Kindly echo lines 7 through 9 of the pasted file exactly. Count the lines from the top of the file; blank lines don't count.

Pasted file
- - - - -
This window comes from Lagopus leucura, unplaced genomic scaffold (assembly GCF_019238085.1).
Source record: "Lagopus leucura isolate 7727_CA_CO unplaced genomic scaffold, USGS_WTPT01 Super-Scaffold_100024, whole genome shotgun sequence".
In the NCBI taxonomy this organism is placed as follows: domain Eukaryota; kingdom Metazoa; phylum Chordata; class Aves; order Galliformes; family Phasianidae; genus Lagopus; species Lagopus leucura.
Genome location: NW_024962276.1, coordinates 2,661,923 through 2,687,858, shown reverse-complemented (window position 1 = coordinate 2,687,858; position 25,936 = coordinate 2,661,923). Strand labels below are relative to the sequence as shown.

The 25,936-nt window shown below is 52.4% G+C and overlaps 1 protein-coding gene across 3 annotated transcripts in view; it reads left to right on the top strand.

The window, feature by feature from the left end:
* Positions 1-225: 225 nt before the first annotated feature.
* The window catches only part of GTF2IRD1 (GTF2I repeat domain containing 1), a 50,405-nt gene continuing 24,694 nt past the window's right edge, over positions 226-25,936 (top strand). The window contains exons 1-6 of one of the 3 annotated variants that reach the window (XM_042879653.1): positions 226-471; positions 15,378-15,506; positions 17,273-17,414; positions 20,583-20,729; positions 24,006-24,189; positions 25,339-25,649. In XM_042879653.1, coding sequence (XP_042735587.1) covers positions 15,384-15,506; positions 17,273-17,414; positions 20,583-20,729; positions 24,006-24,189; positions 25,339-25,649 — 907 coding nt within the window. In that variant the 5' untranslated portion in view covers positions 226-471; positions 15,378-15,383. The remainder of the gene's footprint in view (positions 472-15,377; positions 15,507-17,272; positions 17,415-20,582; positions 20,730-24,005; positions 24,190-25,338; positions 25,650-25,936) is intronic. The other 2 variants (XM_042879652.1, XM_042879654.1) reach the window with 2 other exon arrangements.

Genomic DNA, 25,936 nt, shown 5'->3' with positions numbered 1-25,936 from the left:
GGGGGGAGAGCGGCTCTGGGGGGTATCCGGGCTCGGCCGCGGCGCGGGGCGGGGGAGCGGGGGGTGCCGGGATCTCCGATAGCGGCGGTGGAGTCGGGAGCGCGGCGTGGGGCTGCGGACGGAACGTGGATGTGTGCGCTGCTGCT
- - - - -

* Positions 1-225: 225 nt before the first annotated feature.
* The window catches only part of GTF2IRD1 (GTF2I repeat domain containing 1), a 50,405-nt gene continuing 24,694 nt past the window's right edge, over positions 226-25,936 (top strand). The window contains exons 1-6 of one of the 3 annotated variants that reach the window (XM_042879653.1): positions 226-471; positions 15,378-15,506; positions 17,273-17,414; positions 20,583-20,729; positions 24,006-24,189; positions 25,339-25,649. In XM_042879653.1, coding sequence (XP_042735587.1) covers positions 15,384-15,506; positions 17,273-17,414; positions 20,583-20,729; positions 24,006-24,189; positions 25,339-25,649 — 907 coding nt within the window. In that variant the 5' untranslated portion in view covers positions 226-471; positions 15,378-15,383. The remainder of the gene's footprint in view (positions 472-15,377; positions 15,507-17,272; positions 17,415-20,582; positions 20,730-24,005; positions 24,190-25,338; positions 25,650-25,936) is intronic. The other 2 variants (XM_042879652.1, XM_042879654.1) reach the window with 2 other exon arrangements.

Genomic DNA, 25,936 nt, shown 5'->3' with positions numbered 1-25,936 from the left: